Reading relay celebrates printed word
Published 12:00 am Wednesday, September 26, 2012
By Wayne Hinshaw For the Salisbury Post
“When I wake up, the other side of the bed is cold. My fingers stretch out, seeking Prim’s warmth but finding only the rough canvas cover of the mattress. She must have had bad dreams and climbed in with our mother. Of course, she did. This is the day of the reaping.”
(The first 5 sentences from the book ‘Hunger Games.’) KANNAPOLIS – Thus goes the reading of the first five sentences of the ‘Hunger Games’ from author Suzanne Collins’ 2008 young adult novel. The book is written in the voice of Katniss Everdeen, a 16-year-old, as she battles to survive in a bloody arena in a battle to death.
The book is about a dystopia imagined state where everything is unpleasant or bad.
“In the book everything was separated with one controlling government. All the communities feed into the dysfunctional government. With this ‘Relay for Reading,’ we are trying to bring the community together to achieve various goals together,” said Pamela Cooper, a staff member at the Kannapolis Library.
The idea of the ‘Relay for Reading’ was born a year ago in planning for the joint project “Hunger Games 411 Read It, Do It, Survive It.” It is a joint effort of four counties, Cabarrus, Rowan, Stanly and Union, coming together to stage a series of events featuring discussions, movie nights, a video contest, corn mazes, lecture series, survival training days, knot tying, archery demonstrations and a final event at the Cabarrus Arena on Oct. 12.
Speaking about the ‘Relay’ event, Jessica Reid, librarian for Cabarrus Public Library in Kannapolis, explained that when the planning started, the Guinness World Record was 419 readers set in Mexico. That means 419 people read one sentence from the same book one after the other in a continuous effort. Since then, a group in Germany had 2,000 readers, topping the previous record. With the record now at 2,000 it was unlikely readers from Cabarrus, Rowan, Stanly and Union Counties on Saturday would break the world record, but it was a chance to bring together readers from four counties in a united effort working toward a single goal.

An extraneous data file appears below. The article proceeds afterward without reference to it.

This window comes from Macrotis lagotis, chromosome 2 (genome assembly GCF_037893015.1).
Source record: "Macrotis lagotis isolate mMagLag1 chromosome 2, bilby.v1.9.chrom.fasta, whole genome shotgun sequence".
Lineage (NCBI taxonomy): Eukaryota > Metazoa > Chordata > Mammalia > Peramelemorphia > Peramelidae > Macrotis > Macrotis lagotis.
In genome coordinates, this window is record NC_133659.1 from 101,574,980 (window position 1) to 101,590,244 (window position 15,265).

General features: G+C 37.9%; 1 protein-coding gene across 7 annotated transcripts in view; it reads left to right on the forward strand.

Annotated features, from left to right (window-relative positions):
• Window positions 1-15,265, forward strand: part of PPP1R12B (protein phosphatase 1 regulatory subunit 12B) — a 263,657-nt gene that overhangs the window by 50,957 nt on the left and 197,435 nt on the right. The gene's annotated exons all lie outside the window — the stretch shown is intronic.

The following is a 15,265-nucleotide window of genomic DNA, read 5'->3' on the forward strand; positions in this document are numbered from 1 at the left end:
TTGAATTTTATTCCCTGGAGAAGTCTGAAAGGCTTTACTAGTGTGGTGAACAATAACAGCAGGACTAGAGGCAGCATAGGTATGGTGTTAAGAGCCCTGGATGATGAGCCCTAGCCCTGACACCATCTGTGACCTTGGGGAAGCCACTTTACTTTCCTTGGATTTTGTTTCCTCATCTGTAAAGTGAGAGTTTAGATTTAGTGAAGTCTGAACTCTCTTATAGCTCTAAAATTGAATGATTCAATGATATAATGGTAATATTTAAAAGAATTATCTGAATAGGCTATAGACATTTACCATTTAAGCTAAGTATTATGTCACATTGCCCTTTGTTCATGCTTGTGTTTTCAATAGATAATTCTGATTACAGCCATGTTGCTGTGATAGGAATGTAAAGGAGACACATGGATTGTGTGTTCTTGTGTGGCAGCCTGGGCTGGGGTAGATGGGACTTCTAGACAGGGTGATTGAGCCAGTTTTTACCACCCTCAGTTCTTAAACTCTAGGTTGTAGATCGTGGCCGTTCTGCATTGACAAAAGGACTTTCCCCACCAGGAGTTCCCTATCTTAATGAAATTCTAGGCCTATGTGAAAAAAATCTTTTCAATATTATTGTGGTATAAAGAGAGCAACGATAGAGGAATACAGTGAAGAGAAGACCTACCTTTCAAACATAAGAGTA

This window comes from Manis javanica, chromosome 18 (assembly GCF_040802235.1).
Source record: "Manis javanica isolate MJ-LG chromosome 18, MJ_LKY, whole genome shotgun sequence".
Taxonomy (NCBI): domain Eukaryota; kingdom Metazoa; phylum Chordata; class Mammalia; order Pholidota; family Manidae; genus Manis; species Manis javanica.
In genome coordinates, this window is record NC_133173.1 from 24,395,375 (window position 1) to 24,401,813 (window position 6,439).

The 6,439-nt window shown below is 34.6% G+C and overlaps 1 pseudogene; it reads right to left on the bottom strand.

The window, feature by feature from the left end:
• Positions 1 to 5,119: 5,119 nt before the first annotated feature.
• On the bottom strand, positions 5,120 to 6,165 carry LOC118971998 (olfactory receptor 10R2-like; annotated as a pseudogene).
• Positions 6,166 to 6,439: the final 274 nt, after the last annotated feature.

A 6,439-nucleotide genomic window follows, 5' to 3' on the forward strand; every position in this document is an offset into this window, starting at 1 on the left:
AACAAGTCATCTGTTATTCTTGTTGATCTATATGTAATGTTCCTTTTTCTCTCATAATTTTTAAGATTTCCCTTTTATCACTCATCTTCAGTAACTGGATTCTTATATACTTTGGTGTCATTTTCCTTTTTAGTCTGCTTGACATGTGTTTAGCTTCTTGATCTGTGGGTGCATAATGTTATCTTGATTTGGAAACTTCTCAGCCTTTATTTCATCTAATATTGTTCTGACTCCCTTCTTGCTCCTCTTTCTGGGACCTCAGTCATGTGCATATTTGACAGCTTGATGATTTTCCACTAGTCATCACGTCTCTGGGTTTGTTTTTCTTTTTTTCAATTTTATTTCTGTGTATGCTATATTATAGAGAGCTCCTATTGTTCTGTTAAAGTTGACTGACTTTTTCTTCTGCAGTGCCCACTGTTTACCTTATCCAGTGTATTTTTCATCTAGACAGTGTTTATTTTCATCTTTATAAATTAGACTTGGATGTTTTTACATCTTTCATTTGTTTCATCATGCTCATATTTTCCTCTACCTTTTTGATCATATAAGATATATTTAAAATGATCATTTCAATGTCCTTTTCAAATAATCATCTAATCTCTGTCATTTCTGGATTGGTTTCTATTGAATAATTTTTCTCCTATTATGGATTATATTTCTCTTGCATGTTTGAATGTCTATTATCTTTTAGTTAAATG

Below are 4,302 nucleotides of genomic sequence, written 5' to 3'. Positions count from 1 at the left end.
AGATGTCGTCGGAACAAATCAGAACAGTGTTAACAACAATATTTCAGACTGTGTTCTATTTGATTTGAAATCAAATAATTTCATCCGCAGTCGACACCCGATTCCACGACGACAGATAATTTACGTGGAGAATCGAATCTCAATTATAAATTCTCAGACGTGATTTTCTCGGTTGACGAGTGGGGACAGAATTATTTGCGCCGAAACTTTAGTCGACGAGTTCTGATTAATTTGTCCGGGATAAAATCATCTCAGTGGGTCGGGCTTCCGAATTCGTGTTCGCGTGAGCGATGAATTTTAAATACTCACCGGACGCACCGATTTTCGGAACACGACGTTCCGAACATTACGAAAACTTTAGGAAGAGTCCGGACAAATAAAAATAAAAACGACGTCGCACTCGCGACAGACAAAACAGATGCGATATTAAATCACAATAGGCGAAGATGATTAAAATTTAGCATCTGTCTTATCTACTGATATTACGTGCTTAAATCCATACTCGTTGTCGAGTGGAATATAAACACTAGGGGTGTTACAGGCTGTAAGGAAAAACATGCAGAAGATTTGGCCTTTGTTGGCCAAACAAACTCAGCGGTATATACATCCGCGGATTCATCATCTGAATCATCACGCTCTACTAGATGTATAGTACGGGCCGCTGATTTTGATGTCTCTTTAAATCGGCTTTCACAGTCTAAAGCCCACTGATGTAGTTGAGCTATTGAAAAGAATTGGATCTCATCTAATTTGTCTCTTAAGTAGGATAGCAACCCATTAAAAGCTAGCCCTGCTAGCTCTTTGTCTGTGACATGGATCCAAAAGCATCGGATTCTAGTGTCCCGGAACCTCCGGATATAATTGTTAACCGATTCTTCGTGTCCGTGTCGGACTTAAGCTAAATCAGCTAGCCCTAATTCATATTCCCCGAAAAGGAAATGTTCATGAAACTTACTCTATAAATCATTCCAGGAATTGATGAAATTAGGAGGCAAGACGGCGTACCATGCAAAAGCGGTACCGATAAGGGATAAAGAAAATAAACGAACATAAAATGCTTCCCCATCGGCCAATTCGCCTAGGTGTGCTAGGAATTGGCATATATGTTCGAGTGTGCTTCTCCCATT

The 46 readers who came together on Saturday had various reasons for coming to the event in Village Park in Kannapolis sponsored by the library staff. Betty Walenesky, the fourth reader, wanted to support the effort because she is in the Kannapolis Book Club and has read all three ‘Hunger Games’ books and viewed the movie. Her husband, Paul, saw the movie and is reading the first book.
The first reader, Arshad Baruti, said he has read the books, but his father, Masomakali, who came to read a sentence, has not read them.
Veleria Levy came to introduce her 8-year-old son, Joseph, to the books.
Ten-year-old Morgan Thorstenson, from Indian Trail, has read all three books and seen the movie. He liked both for the action content.
“I thought it was sad that a lot of kids died just for entertainment. I wanted to come today. I like being a part of the Guinness Book of World Records,” he said.
Reid filmed the readings so she could submit the recordings to the website “Banned Book Week.” Reid said “Hunger Games” was rated number three on the “Most Challenged Book of the Year” list.
When asked if the turnout was disappointing, librarian Emily Leachman said, “Any time we can get people out talking about books, it is a successful day.”
The “411: 4 Districts, 1 Book, 1 Community” is a collaboration of public libraries, parks departments, community colleges and other community partners. It is designed to provide an opportunity for citizens to read and discuss a single book together for pleasure and enlightenment and to participate in the fun and games.